Cycle News - Archive Issues - 2000's

Cycle News 2000 02 23

Cycle News is a weekly magazine that covers all aspects of motorcycling including Supercross, Motocross and MotoGP as well as new motorcycles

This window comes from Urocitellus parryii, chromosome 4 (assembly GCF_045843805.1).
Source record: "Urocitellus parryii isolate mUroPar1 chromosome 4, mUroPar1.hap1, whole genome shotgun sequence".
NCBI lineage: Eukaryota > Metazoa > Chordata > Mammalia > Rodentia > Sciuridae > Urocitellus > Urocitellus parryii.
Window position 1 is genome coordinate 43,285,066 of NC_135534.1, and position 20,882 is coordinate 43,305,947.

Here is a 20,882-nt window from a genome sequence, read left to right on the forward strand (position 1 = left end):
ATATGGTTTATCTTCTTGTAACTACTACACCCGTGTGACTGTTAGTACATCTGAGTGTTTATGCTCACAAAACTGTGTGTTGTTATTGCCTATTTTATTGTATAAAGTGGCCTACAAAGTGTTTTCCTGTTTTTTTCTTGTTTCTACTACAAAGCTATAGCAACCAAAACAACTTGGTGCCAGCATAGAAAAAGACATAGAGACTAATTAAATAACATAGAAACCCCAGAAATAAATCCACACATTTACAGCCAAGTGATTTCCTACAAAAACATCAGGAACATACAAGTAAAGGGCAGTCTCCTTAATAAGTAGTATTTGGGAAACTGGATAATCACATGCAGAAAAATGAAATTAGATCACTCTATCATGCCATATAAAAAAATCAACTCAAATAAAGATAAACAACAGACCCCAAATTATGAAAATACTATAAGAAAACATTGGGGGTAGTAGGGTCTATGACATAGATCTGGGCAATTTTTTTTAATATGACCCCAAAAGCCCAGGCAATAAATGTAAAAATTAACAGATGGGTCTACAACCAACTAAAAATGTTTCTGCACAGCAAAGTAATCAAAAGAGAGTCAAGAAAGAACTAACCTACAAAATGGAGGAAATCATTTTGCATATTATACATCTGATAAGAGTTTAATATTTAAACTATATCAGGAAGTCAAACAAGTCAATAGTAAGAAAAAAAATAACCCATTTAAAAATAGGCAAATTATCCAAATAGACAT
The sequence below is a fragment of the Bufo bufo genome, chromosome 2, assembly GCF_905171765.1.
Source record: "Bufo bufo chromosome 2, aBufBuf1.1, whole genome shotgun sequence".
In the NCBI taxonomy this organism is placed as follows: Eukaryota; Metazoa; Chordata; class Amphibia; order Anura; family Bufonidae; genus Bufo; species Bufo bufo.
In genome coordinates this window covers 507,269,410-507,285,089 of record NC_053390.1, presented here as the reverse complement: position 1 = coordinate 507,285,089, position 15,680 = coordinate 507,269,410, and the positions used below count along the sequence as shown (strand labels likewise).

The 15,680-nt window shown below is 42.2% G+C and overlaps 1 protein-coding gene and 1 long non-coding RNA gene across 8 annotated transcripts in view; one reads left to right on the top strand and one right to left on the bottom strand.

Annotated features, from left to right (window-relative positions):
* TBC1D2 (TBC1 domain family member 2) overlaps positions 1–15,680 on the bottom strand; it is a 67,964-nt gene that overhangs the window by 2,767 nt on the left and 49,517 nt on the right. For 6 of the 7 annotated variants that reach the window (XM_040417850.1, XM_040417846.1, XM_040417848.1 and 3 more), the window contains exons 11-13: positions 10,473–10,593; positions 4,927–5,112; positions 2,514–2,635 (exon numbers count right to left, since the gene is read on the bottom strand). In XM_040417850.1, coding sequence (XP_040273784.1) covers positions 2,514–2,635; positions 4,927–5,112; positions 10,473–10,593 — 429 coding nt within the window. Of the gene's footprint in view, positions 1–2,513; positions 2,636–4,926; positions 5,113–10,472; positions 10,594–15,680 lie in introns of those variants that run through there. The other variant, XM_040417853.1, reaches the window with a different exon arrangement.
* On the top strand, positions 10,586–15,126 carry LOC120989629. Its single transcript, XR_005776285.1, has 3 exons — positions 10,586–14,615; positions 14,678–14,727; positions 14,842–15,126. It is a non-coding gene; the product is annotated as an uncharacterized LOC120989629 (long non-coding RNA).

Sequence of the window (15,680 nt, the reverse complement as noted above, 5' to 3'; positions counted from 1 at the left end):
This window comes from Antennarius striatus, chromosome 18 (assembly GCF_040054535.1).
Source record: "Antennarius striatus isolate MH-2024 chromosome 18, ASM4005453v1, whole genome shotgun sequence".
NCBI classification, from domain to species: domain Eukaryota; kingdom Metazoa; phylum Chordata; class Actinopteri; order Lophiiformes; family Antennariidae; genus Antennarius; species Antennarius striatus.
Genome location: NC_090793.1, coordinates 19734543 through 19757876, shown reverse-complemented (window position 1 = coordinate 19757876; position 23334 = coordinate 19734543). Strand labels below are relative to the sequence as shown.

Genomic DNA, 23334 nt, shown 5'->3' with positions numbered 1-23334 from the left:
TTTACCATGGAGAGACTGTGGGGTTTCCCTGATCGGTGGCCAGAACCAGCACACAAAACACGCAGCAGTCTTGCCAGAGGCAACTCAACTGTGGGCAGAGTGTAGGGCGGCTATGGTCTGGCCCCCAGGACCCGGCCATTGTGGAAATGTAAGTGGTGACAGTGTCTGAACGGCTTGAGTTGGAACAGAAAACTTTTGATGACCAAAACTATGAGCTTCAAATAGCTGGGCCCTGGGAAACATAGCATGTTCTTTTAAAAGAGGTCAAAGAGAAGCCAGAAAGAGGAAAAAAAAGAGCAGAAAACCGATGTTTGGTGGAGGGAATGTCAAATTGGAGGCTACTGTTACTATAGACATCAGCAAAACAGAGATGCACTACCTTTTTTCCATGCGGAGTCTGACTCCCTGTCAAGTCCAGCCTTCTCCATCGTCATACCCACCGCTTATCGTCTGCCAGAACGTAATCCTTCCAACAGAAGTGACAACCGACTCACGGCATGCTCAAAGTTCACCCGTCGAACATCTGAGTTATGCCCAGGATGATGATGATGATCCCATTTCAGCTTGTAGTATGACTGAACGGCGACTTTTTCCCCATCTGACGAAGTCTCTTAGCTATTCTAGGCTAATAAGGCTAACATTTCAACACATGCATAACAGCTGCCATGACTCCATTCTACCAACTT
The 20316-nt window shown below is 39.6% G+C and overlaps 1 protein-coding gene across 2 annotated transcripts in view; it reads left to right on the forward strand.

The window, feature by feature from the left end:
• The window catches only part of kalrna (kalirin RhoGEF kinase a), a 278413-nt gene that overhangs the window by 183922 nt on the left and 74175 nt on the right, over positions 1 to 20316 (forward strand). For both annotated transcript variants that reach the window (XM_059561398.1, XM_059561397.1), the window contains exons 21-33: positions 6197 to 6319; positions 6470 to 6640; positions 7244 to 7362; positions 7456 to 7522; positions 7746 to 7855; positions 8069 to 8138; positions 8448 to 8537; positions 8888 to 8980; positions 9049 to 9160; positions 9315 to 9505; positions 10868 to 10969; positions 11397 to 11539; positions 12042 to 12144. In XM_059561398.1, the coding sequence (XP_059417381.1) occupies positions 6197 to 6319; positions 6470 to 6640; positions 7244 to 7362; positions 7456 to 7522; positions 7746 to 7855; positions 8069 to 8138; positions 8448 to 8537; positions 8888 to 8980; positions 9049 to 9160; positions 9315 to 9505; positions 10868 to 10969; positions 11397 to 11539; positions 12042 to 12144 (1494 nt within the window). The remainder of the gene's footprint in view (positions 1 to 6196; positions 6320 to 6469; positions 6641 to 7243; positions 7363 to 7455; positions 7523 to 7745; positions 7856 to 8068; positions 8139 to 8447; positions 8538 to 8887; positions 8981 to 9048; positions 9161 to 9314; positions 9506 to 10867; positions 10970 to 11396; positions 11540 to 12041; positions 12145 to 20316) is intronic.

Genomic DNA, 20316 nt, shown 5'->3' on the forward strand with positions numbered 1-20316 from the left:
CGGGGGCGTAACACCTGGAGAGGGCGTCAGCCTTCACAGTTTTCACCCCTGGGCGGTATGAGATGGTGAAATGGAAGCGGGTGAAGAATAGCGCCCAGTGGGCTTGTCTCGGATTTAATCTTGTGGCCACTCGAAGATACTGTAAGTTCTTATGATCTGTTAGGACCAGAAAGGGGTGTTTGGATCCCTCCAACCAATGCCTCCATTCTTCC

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Bv ~III/II;D:@!!r 30 YEARS AGO... MARCH 3, 1970 Mike Payse graced the cover of Issue #7 wearing his "Captain America" suit aboard a Bultaco on his way to a second-place finish in the 125cc AM/EX division behind Ruben Benites on a Penton. The photograph was taken during Sled Rider MC's first ever motocross at Huntington Beach Cycle Park in Huntington Beach, California... Bob Grove (Bul) grabbed a victory in helmetless style at the Saddleback Trials in Orange, California ... The Pre-Professor Gary Bailey (Sac) DNF'd a professional motocross race in Houston, Texas when his J25 ceased running due extremely muddy conditions. The race was won by David Nielsen (Bul) ... Yamaha took out a back-page ad to brag that newly crowned Nevada State MX Champion Gary Jones won said championship on a Yamaha 125ccAT-J MX. 20 YEARS AGO.•• FEBRUARY 27, 1980... "Can you use these tools?" asked the cover of Issue #7. Inside was a quite thorough. but silly, test of mechanical knowledge. What did you get if you win if you got aII the answers right? You got to join famed tuners Erv Kanemoto, Bill Werner, Keith McCarty and Kel Carruthers for a beer and swap tuning secrets.. _Brand new Team Kawasaki member Jeff Ward was the subject of a two-page interview entitled "Dynamite in a Small Package." The piece focused on Ward's mini-racing days and the transition to 125cc National title contender... At the CMC Golden State Series Finale at Indian Dunes Johnny O'Mara (Mug) won the battle, winning the 125cc overall, but Jim Holley (Yam) won the war as he clinched the 125cc Championship. Sixteen-year-old Ricky Johnson (Yam) finished eighth on the day. 10 YEARS AGO.•. FEBRUARY 21, 1990 • 1::---------, Jeff Stanton (Hon) graced our cover as he put a stop to the earlyseason dominance of Damon Bradshaw in the Camel Supercross Series. Bradshaw injured his foot in a midrace crash, which resulted in an 18thplace finish. As a result of Bradshaw's misfortune, Stanton assumed the points lead. Also inside our 1990 edition of Issue Jl7 we took a look at the hardware of the supercross stars. Among the bikes featured were Jeff Ward's KX250, Jeff Emig's KX125, Jeff Stanton's CR250, Mike laRocco's RM250, Buddy Antunez's RM125 and Damon Bradshaw's YZ250... Larry Roeseler was the dominant rider at the 10th Annual Adelanto Grand Prix, winning four of the five races he entered ... KTM pilot Greg Searle was victorious in round one of the Best in the Desert Series near Las Vegas, Nevada. Behind Searle were fellow KTM riders Danny Hamel in second and SCot Harden in third. _ T How' DENNIS NOVES - • r er than Ti he level of broad-based popularity, celebrity recognition and passionate support that 500cc World Champion Alex Criville enjoys in Spain is on a par with that of the greatest and most popular of American superstars. Yes, Alex, in his homeland, is bigger than Tiger and as big as Mike in the USA. And that is because Criville has managed to win for Spain a prize that had become something of a national obsession. How seriously do Spaniards take Grand Prix racing? This is how serious: It's Sunday morning in Jerez de la Frontera. Race day. The 500s are ready for their final 20-minute warmup. I am in the TV commentary booth set at the back of the huge home grandstand that is absolutely full. The fans are chanting, and have been chanting for some time. Thousands of Spanish fans are standing and looking directly into the Repsol Honda garage and they are shouting in unison, "To-re-ro, to-re-ro, to-re-ro!" The word torero, as every American knows, means bullfighter. But it also means a lot more than that. What the fans are shouting to Alex is not only the ultimate praise of an athlete in Andalucia, but also the ultimate demand upon a man to give his very best. The support for Alex in other parts of Spain is just as strong, but perhaps not as folkloric and pure as in the South. Spaniards are self-conscious about the character attributes that make Spain different from the rest of Europe and are quick to point out that there is as much difference between an Aldalucian and a Basque, or between a Catalan and a Gallego, as between an Austrian and a Greek. And that's true, outwardly. But when it comes to Grand Prix racing almost all Spaniards pull together to cheer on "Crivi." That's also true in Great Britain where World Superbike Champion Carl Fogarty's name is a household word and where huge crowds flock to Brands Hatch to see him take on the world. It is different in England, though. Imagine Carl Fogarty coming out for the morning warm-up at Brands Hatch before a World Superbike round ... Surely the atmosphere must be as charged as the English are capable of charging it - but what would the thousands at Brands chant that would convey the circumstance of the moment? "Fox hunter, fox hunter, fox hunterl"? That Spanish atmosphere is incredible. Let's go back to the morning warm-up in Jerez: When Alex appears, helmeted, in the garage and gets on the bike there is applause, but the chant continues and the applause, becomes staccato, rising to a crescendo when Alex rides slowly down pit lane, making the sign of the cross as he eases out onto the track. And all around the circuit, with well over 100,000 fans in attendance, flags, both Spanish and Catalan, wave, airhorns bleat, rockets streak skyward leaving orange trails and "tracas" (firecrackers that are more like bombs) explode like canon fire. Just writing these lines makes the hair on my neck stand up. Now imagine what it is like to be Criville riding this year with the #J plate on his Repsol Honda! Having a Spanish rider carry that #1 plate is like seeing Spain win the soccer World Cup. If I were to translate for you the report of a Grand Prix in the Spanish press you would find it full of words like "responsibility," "obligation," "courage, "sacrifice," "passion, "love," "joy," "tears" and at least one mention of the Creator. That's why a real Spanish article, one written for Spain only, cannot be translated without sounding melodramatic and often absurd, and why an American article translated into Spanish sounds understated, short on grandiloquence and the eternal verities, but maybe a little more informative about suspension settings and tire choice. It's a different world and one that I was not born into but had to learn, living for 30 years in Spain. My feeling, after writing in both languages for many years, is that in Spain we are not ashamed to admit just how much we love racing and how important it all is. In the U.S., and maybe especially out here in Southern California where there isn't enough fan loyalty to keep a professional football team in Los Angeles, we have lost the ability to allow ourselves to care enough about anything to really get into it. To really care about something you have to stay loyal during the hard times and have to live with disappointment, like Cubs fans do. Spanish fans have backed Criville in 500cc GP racing since 1992. They have paid their dues and stayed firmly behind Alex when he was under Doohan's sway and being written off gratuitously as being "soft on the inside_" Now they are proud and maybe a little cocky, but Kenny Roberts Jr. has them worried. Spanish fans are good judges of racers, and they know that Roberts throws his bike past rivals on the brakes and gets on the throttle hard and early like his dad did 20 years ago. They know this is going to be a hard year for Alex. That's why many fans in Spain are wondering why Movistar TelefUnica, Spain's largest cellular phone service, now sponsoring the works Suzuki effort, has left the Pons team to "pay an American to beat our champion." It Since Criville won the 500 title he has been given a tumultuous greeting in Barcelona and at his hometown of Seva, he has been received in the Royal Palace by Don Juan Carlos I, King of Spain, and he has had two books written about him - both of which were published before Christmas. Furthermore his picture is everywhere, even on the sides of Barcelona's municipal busses. Roberts, the runner-up in the championship, "enjoys" greater anonymity in his country, which hasn't hosted a GP since Laguna Seca in 1994. The last time I drove through Modesto I didn't see a statue of Roberts - either of them. In fact if anyone in Modesto wanted to see Roberts race they'd have to go a long way to do it. If Criville has four "home" GPs on the Iberian peninsula, a fifth in France and a sixth in Italy, all within a one-day drive of Seva, the closest Grand Prix to Modesto is probably the Japanese, a mere 10 hours by jumbo from San Francisco, plus several hours of trains and buses. To repeat the Spanish miracle here is not going to be easy. First of all almost everyone in Spain has ridden a motorcycle at one point in their life, and the image of the motorcycle carries no baggage. Here we are finally getting free of the Hell's Angels stigma, but in a society that is so adverse to any sort of risk, the motorcycle to many is still threatening and antisocial, although that is changing at last as more middle-aged and respectable citizens buy road bikes. Did the Spanish miracle come from TV exposure? Not really. Popular success came first, and because the fan base was so broad, TV had no choice but to come to the tracks. All sports eventually get the TV they deserve. The fact that Supercross is on major networks in the United States is a direct result of the grass-roots popularity that SX has developed. PACE has stepped up to accelerate the growth process, and the sport has been fortunate to have a rider like Jeremy McGrath at his prime at just the right time. Keep the faith and root for Roberts the way Spain roots for Criville, and maybe Grand Prix racing will finally break out and become the sport it deserves to be in the United States and Canada. But if you want that to happen, you have to be obsessive and Spanish about it. You bave to believe. It's been written that GP racing is too Spanish, and there is some justification to that criticism. But if Grand Prix racing is too Spanish, it is only because Spain believes in Grand Prix racing more than Grand Prix racing believes in itself. If the U.S. and Canada caught the GP fever, GP racing - and road racing in general would finally get their day in the sun on this side of the water. eN It • Daytona Cycle Week Preview • I'ontIac Superr;ross • 1It1r1/11CJ11 four-sIrDkllS ,."", • WIIseJ rille, CA & I.aIIgIIIIR, "" Hare SCraInbIes cue I e n e _ S • FEBRUARY 23, 2000 79